As I came o’er the Cairney Mount

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AS I CAME O'ER THE CAIRNEY MOUNT. AKA and see "Hielan Laddie (The)," "Hieland Laddie," "Hielnlad," "Highland Lassie (The)." Scottish, Air (cut time). D Major. Standard tuning (fiddle). AABB. The song appears in James Johnson's Scots Musical Museum (vol. 5, 1797, p. 480), a sanitized version of an older and more bawdy song (which appears in Burns' The Merry Muses of Caledonia (1799). The latter begins:

As I came o'er the Cairney mount,
And down amang the blooming heather,
The Highland laddie drew his dirk
And sheath'd it in my wanton leather.

O my bonnie, bonnie Highland lad,
My handsome, charming Highland laddie;
When I am sick and like to die,
He'll row me in his Highland plaidie.

The 'Museum' version goes:

As I came o'er the Cairney mount
And down amang the blooming heather,
Kindly stood the milkin-shiel
To shelter frae the stormy weather.

O my bonie Highland lad,
My winsome, weelfar'd Highland laddie;
Wha wad mind the wind and rain,
Sae weel row'd in his tartan plaidie.

Burns wrote to his friend and publisher Thomson in September, 1793, "There is a third tune, and what Oswald calls 'The Old Highland Laddie,' which pleases me more than either of them; it is sometimes called 'Jinglin' Johnie,' that being the air of an old humorous bawdy song of that name—you will find it in the Museum." Burns refers to James Oswald's Curious Collection of Scots Tunes (1740), in which the song is dedicated to the Duke of Perth. The piece is also entitled 'The Highland Laddie' and is very similar to the song, 'The German Lardy', also collected by Burns for the 'Museum'. In the Genriddel manuscript Burns notes: "The 'Highland Laddie' is an excellent but somewhat licentious song beginning, 'As I cam' o'er the Cairney Mount.'"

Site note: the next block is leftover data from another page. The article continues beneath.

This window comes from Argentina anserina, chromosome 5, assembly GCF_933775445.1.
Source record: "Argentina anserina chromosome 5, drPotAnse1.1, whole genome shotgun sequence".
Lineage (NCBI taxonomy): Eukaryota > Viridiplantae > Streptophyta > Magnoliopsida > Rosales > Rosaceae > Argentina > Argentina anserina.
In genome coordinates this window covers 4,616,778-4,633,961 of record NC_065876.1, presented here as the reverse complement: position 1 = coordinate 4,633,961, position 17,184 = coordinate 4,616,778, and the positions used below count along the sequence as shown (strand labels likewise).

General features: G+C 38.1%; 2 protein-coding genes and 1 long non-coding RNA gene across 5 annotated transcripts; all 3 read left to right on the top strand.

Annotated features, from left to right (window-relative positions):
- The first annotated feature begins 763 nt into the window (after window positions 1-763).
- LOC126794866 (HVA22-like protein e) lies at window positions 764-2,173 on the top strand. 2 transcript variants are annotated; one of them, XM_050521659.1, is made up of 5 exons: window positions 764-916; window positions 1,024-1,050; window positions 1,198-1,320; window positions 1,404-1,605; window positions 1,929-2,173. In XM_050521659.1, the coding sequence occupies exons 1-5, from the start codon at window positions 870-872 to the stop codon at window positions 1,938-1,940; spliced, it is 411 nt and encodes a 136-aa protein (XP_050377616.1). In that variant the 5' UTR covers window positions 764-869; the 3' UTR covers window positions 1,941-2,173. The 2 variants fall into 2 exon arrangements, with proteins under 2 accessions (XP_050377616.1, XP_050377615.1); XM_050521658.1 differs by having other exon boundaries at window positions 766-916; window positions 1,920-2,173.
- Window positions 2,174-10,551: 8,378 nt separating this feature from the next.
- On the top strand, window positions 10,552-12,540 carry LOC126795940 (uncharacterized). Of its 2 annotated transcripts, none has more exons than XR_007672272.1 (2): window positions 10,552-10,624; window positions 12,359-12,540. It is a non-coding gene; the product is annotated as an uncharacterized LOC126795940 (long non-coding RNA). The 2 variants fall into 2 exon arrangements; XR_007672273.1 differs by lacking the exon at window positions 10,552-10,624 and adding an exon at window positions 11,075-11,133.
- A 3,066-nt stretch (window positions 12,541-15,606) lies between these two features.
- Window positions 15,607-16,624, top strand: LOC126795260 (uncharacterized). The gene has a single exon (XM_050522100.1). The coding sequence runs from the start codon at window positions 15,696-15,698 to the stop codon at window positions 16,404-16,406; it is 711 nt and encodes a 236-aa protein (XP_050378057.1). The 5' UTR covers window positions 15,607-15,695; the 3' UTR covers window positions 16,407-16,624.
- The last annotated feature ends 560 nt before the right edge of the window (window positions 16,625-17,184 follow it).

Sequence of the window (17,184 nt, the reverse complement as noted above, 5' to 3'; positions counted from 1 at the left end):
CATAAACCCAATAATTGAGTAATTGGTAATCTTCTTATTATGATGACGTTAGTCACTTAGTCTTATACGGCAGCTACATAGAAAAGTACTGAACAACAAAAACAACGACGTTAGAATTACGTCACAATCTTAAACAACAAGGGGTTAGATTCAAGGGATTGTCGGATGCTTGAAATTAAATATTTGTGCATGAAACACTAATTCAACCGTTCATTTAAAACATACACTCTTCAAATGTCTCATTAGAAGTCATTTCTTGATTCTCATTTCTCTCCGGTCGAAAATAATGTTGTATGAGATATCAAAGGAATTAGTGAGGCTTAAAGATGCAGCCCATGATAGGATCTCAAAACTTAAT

See also the closely related "Bessie's Haggis."

Source for notated version:

Printed sources: Aird (Selection of Scotch, English, Irish and Foreign Airs, vol. 3), 1788; No. 425, p. 164.

Recorded sources:




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